## The << (left-shift) and >> (right-shift) Operators in Go

The **<<** left-shift and **>>** right-shift operators in Go shift the number of bit positions to the left by inserting **0** as the LSB, and right by inserting **0** to the MSB, respectively. For example, a given integer **x** can be shifted left by **n** bits or shifted right by n bits as follows:

x << n, shifts x to the left by n bits x >> n, shift x to the right by n bits

Among many of its interesting uses in programming, if programmers left shift a number by **1** bit, it gives a result of the value multiplied by **2**. Similarly, if we right shift a number by **1** bit, we get a quotient of the value divided by **2**. Here is a quick code example illustrating the idea:

var x uint8 = 10 fmt.Printf("n%d x 2 = %d", x, x<<1) fmt.Printf("n%d / 2 = %d", x, x>>1)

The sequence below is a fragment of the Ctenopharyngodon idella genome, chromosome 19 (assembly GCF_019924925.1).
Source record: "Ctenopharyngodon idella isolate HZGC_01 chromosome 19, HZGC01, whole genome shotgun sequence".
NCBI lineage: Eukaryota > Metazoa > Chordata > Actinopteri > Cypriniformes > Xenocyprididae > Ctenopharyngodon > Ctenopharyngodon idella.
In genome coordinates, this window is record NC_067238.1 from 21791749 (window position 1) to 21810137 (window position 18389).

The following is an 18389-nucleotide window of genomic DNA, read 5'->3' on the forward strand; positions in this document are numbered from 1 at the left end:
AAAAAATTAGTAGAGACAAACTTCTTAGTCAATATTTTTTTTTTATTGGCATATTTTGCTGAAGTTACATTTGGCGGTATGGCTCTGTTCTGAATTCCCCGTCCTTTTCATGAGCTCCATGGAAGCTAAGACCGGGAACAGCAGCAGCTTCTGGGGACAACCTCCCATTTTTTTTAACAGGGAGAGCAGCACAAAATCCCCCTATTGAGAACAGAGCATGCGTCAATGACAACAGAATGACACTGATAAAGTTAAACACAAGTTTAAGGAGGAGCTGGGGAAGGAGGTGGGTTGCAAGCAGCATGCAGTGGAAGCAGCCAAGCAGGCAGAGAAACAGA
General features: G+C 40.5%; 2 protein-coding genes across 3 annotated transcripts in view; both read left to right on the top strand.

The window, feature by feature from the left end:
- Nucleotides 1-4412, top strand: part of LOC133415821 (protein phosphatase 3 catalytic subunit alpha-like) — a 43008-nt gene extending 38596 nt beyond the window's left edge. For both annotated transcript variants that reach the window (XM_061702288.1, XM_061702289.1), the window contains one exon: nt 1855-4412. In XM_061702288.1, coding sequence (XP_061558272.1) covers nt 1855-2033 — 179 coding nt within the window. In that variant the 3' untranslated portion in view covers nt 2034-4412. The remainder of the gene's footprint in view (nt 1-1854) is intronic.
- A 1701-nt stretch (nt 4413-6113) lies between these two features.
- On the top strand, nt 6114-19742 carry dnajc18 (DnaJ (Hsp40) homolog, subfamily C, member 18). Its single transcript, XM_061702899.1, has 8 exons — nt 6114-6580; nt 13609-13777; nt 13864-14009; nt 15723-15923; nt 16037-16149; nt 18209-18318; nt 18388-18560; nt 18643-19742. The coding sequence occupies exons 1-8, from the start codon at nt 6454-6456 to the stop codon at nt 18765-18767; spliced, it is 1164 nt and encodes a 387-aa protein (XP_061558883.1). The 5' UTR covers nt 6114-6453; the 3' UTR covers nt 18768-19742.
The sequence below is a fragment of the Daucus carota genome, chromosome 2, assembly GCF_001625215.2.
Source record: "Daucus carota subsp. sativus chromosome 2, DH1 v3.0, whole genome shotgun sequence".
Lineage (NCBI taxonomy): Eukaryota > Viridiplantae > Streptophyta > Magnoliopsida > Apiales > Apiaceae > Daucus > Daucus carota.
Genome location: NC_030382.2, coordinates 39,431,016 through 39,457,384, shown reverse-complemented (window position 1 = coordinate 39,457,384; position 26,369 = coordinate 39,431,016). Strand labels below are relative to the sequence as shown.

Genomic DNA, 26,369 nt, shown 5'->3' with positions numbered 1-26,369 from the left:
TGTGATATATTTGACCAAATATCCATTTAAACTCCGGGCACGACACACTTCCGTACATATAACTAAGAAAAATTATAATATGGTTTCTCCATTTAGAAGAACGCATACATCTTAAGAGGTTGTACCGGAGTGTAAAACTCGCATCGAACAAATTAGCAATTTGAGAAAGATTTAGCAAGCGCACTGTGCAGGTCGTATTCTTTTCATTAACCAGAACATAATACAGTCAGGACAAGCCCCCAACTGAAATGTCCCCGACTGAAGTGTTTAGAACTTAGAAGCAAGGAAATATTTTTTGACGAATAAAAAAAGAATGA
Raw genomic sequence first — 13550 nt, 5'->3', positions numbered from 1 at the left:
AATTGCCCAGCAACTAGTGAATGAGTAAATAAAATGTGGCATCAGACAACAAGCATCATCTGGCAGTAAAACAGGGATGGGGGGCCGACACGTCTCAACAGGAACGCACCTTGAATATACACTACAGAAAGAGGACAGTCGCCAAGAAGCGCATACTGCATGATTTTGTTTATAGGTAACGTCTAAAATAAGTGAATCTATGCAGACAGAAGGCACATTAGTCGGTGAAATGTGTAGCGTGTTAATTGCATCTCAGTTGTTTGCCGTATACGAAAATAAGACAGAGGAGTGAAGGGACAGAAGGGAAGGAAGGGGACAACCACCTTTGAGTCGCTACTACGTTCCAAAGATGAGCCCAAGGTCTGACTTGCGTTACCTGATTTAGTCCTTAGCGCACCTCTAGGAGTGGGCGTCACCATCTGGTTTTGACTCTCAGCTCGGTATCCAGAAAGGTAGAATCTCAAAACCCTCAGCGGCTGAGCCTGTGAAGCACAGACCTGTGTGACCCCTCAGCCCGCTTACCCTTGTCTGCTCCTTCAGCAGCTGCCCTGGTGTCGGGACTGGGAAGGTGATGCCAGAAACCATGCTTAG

## Final Thoughts on Bitwise Operators in Go

Sometimes developers get confused when we see similar operations are performed with bitwise and logical operators. To allay such a confusion, bitwise operators always produce numeric bit values, while logical operators produce only two values – either **true** or **false**, which are non-numeric. This simple distinction makes it all clear. Bitwise operations have numerous interesting and tricky uses. Sometimes a lengthy logic can be made short and quick using bitwise operators. Working with bitwise operators in Go and Golang not only has a low-level feel, but is also quite fun to work with.